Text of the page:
Monday, June 20, 2005

Recommended for US Residents ONLY!

Two big things to be careful in the US:

Credit score/ Credit report - They affect your ability to get credit (car, home etc) and they tell you about any identity theft or false charges on ALL your accounts in one shot.


Free pre-approved credit offers - these are annoying junk mails but more importantly they often include blank checks that could be misused if they fell into the right (wrong) hands.

On the first one - US residents of most states are entitled to a free credit report once every year from the credit reporting company of your choice. I go with Equifax because I like them. You may pick any. In order to get your free annual credit report, please go to and they will redirect you to the credit reporting company that you choose. You can then get your free report. One thing to bear in mind. It might be a good idea to fork out the extra measly eight dollars to get a FICO credit score along with your free credit report. Reason is that lenders DO NOT go through your credit report line by line if your score is awesome. So if you get your score and it looks bad, you need to take corrective action immediately so that your credit line does not suffer adversely. Credit repair is fairly straightforward if you've got the discipline to do so. So go to this website, get your free credit report, pay the small amount for your credit score and analyze it thoroughly for any mistakes. You will see clear directions on how to file for a dispute if you think something is incorrect. By the way, some people will tell you that running a credit report against your credit will adversely affect your score. This is true ONLY if the credit report is run for the purposes of qualifying for credit. So in other words, if a car dealer wants to sell you a car and runs a credit report, that counts against you. But if you want to find out where your score stands, that's your personal business and does not affect your credit history or score. Let me know if you need advice on how to read through a credit report. Some terms were confusing to me and I had to go "google" them to fully understand their implications.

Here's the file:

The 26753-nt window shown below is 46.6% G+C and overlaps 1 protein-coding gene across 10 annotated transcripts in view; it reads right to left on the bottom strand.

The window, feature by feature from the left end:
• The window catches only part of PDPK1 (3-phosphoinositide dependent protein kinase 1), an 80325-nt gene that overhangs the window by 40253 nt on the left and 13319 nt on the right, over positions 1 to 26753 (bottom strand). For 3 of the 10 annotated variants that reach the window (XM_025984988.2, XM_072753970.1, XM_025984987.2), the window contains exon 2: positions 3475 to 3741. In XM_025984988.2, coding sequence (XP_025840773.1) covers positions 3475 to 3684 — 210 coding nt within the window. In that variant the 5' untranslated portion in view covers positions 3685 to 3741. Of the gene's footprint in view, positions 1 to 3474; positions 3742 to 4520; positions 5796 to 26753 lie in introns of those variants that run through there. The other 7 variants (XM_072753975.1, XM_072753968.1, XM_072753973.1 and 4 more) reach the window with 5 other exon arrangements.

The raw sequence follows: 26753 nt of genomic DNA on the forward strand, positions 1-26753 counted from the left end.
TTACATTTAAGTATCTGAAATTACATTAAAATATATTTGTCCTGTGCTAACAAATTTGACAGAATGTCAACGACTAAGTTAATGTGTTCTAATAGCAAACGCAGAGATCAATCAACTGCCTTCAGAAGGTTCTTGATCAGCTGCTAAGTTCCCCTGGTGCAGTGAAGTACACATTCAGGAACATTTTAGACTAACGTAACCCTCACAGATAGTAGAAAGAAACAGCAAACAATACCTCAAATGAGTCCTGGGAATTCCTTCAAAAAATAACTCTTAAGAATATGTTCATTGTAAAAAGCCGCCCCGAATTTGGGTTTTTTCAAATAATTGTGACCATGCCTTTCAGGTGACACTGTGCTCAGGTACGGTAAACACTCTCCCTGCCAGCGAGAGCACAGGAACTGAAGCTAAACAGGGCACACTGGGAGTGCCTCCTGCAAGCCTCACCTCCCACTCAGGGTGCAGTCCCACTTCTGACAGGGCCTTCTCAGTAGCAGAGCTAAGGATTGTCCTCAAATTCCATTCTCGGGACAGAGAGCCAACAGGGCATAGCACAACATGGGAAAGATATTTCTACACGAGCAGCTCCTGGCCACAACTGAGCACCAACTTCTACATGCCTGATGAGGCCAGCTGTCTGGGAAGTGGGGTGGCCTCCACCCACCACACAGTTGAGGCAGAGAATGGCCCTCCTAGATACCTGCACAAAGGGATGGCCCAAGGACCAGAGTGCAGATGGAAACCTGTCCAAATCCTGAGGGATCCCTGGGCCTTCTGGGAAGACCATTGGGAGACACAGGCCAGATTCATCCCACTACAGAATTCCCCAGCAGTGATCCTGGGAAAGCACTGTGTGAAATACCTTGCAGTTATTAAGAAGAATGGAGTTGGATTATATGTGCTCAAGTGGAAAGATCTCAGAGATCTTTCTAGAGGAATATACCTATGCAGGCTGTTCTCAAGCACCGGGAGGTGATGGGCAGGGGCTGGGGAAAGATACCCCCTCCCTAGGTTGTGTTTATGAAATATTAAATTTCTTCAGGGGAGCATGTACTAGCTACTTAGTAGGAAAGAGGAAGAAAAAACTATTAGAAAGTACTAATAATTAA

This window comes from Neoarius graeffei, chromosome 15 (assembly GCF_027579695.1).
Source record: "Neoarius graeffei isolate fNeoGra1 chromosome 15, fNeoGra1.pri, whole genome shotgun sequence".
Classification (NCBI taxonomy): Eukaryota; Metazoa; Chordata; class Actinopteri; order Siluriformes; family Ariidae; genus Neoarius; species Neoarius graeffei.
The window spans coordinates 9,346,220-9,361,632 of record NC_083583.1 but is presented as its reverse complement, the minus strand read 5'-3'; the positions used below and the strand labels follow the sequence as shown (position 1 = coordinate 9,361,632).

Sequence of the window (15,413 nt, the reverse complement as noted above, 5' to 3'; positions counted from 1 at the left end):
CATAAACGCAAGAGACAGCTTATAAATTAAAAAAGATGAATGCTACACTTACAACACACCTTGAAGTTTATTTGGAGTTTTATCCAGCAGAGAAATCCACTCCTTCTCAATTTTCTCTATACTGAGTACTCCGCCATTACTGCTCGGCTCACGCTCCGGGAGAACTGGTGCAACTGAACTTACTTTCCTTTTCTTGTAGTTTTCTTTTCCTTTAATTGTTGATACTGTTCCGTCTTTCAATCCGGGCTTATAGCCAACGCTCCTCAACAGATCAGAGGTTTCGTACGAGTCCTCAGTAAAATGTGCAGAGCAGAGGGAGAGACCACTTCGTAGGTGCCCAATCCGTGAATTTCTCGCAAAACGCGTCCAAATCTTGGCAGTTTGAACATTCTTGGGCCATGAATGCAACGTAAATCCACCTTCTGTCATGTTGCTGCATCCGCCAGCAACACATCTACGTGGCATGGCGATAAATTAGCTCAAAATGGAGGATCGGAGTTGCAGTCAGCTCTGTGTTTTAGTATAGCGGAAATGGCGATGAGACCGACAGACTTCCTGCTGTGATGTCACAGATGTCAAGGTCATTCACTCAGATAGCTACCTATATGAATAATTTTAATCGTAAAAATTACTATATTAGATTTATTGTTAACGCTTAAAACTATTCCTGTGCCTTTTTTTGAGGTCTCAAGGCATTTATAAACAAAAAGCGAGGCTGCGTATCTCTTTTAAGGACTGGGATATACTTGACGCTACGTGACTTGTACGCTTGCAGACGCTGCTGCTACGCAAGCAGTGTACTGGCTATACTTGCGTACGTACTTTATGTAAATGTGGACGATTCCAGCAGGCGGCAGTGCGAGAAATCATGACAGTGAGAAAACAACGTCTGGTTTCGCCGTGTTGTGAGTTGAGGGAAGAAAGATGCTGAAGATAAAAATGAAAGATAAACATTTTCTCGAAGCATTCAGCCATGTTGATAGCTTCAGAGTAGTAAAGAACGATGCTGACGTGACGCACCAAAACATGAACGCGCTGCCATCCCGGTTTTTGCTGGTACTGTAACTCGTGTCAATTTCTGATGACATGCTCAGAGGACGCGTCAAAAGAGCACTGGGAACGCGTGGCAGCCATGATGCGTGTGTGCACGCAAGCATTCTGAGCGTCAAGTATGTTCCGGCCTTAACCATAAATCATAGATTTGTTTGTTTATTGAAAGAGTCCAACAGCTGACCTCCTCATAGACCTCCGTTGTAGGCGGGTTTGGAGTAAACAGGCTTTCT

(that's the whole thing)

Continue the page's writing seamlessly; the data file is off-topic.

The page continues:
On the second one - either you're tired of getting these preapproved credit offers in the mail or you're afraid that if you simply trash the envelope, some of these contain blank checks for balance transfers etc that someone else might misuse. Both are very valid reasons to stop these offers from reaching your mailbox. Luckily there is a very convenient way to do so. Go to and opt out of receiving such offers. This is a website that is run by the four largest credit reporting agencies in the United States - Equifax, TransUnion, Experian and Innovis. They want to give consumers the choice of receiving or not receiving such offers. Of course at a later date, you can choose to opt in if you're on the lookout for some good credit offers.

The second one is really a matter of convenience. The first one is definitely recommended. It's for your personal safety and peace of mind.


Blogger BloggingSheHobbit said...

On your 2nd point, if you do receive stuff you don't want to take advantage of, it's good to just shred it all.

The long distance phone service I talked about is Sprint.

6:12 PM  
Blogger Sheeshers said...

Right ... please do shred whatever you get. If you need to buy a shredder , a cheap and effective one is:

Trust me, spend this money and save heartburn.

7:47 PM  
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4:17 PM  
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6:26 PM  
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